Once the first phase of this review was complete, the ARAC analyzed the efforts of the working group and made a series of recommendations to the FAA, which resulted in the FAA’s issuance of an NPRM on Aug. 17, 1994. That NPRM proposed: (1) establishing a separate part in the FAR for aviation maintenance personnel; (2) removing gender-specific terms from the original regulation; (3) changing the term “mechanic” to “aviation maintenance technician;” (4) changing the term “repairman” to “aviation repair specialist;” (5) establishing the equivalency of the aviation maintenance technician certificate and the aviation repair specialist certificate with current certificates; (6) allowing facsimiles to be used in the process of replacing lost or destroyed aviation maintenance technician and aviation repair specialist certificates; (7) requiring applicants to demonstrate English-language proficiency by reading and explaining appropriate maintenance publications and by writing defect and repair statements; (8) discontinuing the certification of aviation maintenance personnel who are employed outside the United States and who are not proficient in the English language; (9) requiring all aviation maintenance technician applicants to pass a written test that would examine their knowledge of all applicable maintenance regulations; (10) clarifying the requirement that each applicant for an aviation maintenance technician certificate pass all written tests before applying for oral and practical tests; (11) recognizing computer-based testing methods; (12) specifying all experience requirements in hours instead of months for initial certification; (13) establishing a basic competency requirement for aviation maintenance technicians; (14) allowing aviation maintenance technicians to use equipment-specific training as an additional means to qualify for the exercise of certificate privileges; (15) permitting aviation maintenance instructors to use instructional time to satisfy currency requirements; (16) establishing training requirements for aviation maintenance technicians who desire to use their certificates for compensation or hire; (17) extending the duration of an inspection authorization from one to two years; and (18) expanding the renewal options available to the holder of an inspection authorization.
Part 65 and 66
After further work by the Part 65 Working Group and the rapid completion of the second phase of the review of the certification requirements for mechanics and repairmen, the ARAC recommended that the FAA consolidate the proposals made in the earlier NPRM with those proposals made by the ARAC .
The FAA, in an effort to avoid confusion in the implementation of the final rule, agreed and determined that the changes should be reconciled and consolidated into a single NPRM containing both sets of proposals. The FAA, therefore, withdrew the initial NPRM.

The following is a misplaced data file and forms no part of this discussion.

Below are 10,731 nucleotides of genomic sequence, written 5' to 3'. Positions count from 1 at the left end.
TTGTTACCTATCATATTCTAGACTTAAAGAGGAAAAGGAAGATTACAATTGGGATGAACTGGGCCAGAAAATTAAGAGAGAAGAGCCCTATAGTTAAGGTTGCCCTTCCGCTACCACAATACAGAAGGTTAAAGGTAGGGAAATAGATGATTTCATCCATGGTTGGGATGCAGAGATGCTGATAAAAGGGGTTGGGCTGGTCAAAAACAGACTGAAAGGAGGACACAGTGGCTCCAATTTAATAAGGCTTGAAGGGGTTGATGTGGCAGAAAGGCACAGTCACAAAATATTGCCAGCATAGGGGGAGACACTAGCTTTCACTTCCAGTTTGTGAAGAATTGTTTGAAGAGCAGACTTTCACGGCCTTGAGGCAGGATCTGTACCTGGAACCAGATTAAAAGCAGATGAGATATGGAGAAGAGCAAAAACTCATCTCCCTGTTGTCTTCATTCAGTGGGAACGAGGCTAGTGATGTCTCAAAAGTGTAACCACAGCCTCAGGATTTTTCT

The end result was that the FAA proposed the general use of the term aviation maintenance technician (AMT).
Many of the discrepancies between the second proposal and the earlier NPRM resulted from the previously proposed equivalency of a mechanic certificate to an aviation maintenance technician (AMT) certificate. The current mechanic certificate has airframe and powerplant ratings. The holders of mechanics certificate with an aircraft rating or powerplant rating possess the approval for return-to-service privilege. Information pertaining to inspection authorizations is found solely in the subpart 65.
By establishing a new type of aviation repair specialist certificate based on proficiency in a designated specialty area but not linked to employment, this proposal significantly reorganizes the subpart of previously proposed Part 66 applicable to aviation repair specialists.
As a result of comments received to the earlier NPRM, the proposal to specify practical experience requirements in hours for the issuance of an AMT certificate would be retained; however, the time interval in which currency requirements would be measured would continue to be stated in months. This version would also propose a mandatory recurrent training requirement for AMTs and AMTs (transport) who use their certificates for compensation or hire.
This NPRM would not propose that recurrent training consist of a minimum of 16 hours every 24 months, as stated in the previous NPRM. To afford aviation maintenance personnel greater latitude in the types of training to qualify them for the exercise of certificate privileges, this proposal would change the more restrictive term “equipment-specific training” to “appropriate training.” It would also permit training on the “tasks to be performed” to be used to qualify a person for the exercise of certificate privileges, rather than require training to be on the “equipment on which the work is to be performed.” Completion of training sufficient to permit the exercise of certificate privileges would, therefore, not need to be conducted on the identical make and model of an item on which subsequent work would be performed.
The Part 66 NPRM was put out for public comment but due to negative comments was withdrawn. Since then the aviation maintenance professional Job Task Analysis was completed. Analysis of Part 147-school curriculum has yielded many recommendations for changing the way new technicians are trained.
This article, with information directly from the Part 66 preamble, is presented as a historical perspective of how the term aviation maintenance technician came into common usage. It is not at all clear how these issues will develop in the future and whether there will be any future changes to Part 65.
Fred Workley is the president of Workley Aircraft and Maintenance Inc. in Alexandria, VA, Benton City, WA, and Indianapolis, IN. He holds an A&P certificate with an Inspection Authorization, general radio telephone license, a technician plus license, ATP, FE, CFI-I, and advance and instrument ground instructor licenses.